The U.K. signed a trade deal with Japan on Friday, its first with a major economy since Brexit, as the clock runs down on British efforts to reach an agreement with the EU by the end of the year.
In a ceremony in Tokyo, U.K. International Trade Secretary Liz Truss and Japanese Foreign Minister Toshimitsu Motegi put their names to the pact, which was reached in principle in September, about three months after formal negotiations began.
The deal largely preserves the terms under which the U.K. traded with Tokyo as part of the EU, according to Japan’s Ministry of Foreign Affairs. It’s expected to boost Britain’s GDP by 0.07% compared to 2018 levels over the next 15 years, the U.K. government has said.
“It used to be said that an independent U.K. would not be able to strike major trade deals, or they would take years to conclude,” Truss told reporters after the signing. “But today, we proved the naysayers wrong with this groundbreaking, British-shaped deal that was agreed in record time.”
The agreement will also help open the way for the U.K. to join the Comprehensive Trans-Pacific Partnership, Truss added.
Motegi reiterated that Japan will continue to support a U.K. bid to join the TPP, which is a trade agreement involving 11 countries across the region, including Australia, Vietnam and Canada.
Friday’s pact improves access to the U.K. market for Japanese train cars and some auto parts, and adds rules on digital trade and financial services. The U.K. Department for International Trade said it provides bespoke benefits that go beyond the EU deal, including in areas such as digital and data, financial services, food and drink, and creative industries.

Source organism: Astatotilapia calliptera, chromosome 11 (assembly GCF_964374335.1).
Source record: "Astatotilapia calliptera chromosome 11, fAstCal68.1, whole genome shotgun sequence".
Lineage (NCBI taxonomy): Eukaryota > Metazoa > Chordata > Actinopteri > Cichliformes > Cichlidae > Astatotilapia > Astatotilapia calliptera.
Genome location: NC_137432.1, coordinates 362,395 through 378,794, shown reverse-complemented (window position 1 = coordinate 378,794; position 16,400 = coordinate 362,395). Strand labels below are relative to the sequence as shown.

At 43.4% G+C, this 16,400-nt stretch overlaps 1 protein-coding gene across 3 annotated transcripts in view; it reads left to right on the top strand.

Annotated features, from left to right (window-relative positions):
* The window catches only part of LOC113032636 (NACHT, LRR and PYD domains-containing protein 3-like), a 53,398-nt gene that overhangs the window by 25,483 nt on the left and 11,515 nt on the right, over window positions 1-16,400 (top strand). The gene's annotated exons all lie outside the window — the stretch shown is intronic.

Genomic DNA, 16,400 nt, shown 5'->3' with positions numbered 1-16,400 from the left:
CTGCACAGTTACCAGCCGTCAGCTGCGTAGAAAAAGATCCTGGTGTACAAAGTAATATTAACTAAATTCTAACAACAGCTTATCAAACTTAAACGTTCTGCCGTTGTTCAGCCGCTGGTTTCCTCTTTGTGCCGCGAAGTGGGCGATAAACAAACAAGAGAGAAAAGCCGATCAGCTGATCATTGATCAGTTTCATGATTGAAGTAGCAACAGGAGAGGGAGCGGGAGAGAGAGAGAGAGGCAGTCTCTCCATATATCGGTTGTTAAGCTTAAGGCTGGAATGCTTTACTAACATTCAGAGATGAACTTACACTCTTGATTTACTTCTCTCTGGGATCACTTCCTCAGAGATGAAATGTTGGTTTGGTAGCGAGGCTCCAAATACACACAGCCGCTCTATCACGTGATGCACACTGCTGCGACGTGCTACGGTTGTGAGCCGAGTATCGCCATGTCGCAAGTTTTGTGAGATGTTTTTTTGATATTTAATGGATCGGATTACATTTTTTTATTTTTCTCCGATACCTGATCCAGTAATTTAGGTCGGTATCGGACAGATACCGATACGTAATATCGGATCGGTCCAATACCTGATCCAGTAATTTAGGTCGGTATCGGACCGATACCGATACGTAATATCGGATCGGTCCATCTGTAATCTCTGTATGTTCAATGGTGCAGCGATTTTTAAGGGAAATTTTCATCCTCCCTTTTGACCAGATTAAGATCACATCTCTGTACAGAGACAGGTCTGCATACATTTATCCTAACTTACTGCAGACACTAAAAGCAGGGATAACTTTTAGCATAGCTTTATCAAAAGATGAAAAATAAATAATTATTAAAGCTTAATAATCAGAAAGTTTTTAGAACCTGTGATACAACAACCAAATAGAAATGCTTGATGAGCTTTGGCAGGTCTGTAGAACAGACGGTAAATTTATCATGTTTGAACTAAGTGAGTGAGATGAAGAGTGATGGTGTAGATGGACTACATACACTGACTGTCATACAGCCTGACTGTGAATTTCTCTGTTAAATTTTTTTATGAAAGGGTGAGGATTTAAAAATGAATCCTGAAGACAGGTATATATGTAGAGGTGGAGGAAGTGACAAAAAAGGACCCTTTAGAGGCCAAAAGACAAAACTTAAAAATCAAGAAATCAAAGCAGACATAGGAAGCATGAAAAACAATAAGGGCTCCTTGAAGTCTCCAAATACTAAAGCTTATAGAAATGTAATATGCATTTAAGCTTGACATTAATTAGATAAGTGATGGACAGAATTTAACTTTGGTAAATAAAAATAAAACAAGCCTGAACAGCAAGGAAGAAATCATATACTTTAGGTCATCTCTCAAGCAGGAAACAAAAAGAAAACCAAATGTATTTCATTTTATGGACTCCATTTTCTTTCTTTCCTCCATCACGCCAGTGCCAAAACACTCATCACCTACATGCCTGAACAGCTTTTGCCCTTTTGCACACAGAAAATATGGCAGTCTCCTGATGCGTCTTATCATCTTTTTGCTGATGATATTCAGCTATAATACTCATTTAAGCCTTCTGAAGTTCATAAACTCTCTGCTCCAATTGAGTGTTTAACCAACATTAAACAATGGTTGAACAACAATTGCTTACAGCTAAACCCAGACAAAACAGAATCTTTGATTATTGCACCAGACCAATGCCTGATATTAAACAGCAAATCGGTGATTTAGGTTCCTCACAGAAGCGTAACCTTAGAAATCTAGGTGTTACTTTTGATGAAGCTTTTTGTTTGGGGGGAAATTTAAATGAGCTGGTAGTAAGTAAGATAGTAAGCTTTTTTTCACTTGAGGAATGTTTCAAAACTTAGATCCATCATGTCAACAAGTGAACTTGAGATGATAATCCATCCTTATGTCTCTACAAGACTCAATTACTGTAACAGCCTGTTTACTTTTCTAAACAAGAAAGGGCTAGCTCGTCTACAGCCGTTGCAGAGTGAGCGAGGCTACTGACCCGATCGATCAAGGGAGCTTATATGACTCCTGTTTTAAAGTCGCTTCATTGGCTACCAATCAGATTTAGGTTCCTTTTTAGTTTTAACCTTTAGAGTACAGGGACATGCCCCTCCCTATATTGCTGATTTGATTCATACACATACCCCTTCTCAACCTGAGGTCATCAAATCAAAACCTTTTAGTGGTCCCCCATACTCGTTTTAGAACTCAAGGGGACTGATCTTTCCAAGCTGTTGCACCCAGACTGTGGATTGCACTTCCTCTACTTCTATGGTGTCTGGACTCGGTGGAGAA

While the economic impact is modest — the U.K. is Japan’s 18th-largest trade partner — the accord with the world’s third-largest economy is a bright spot for Prime Minister Boris Johnson, who promised that Brexit would be an opportunity for Britain to strike better deals as an independent country.
The signing came as Johnson’s government restarted negotiations with the EU Thursday, in a bid to avoid tariffs and quotas being reimposed when the U.K. departs from the single market and customs union on Dec. 31.
Japan publicly opposed Brexit ahead of the 2016 referendum and has lobbied against anything damaging the interests of the 1,000 or so Japanese businesses in the U.K., including carmakers like Nissan Motor Co. and Honda Motor Co. that rely heavily on trade with the EU.
The U.K. said 99% of exports to Japan will be tariff-free under the deal, which will add 15.2 billion pounds ($20 billion) to annual trade with the Asian nation.
The Japan-U.K. agreement is set to be approved by Japan’s parliament in a session starting next week, enabling it to come into effect Jan. 1.
“This is a manifestation of the determination of Japan and the United Kingdom to carry on vigorously promoting free trade,” Motegi told reporters after the signing, adding it would help ensure a “seamless transition” for Japan-U.K. trade following Brexit.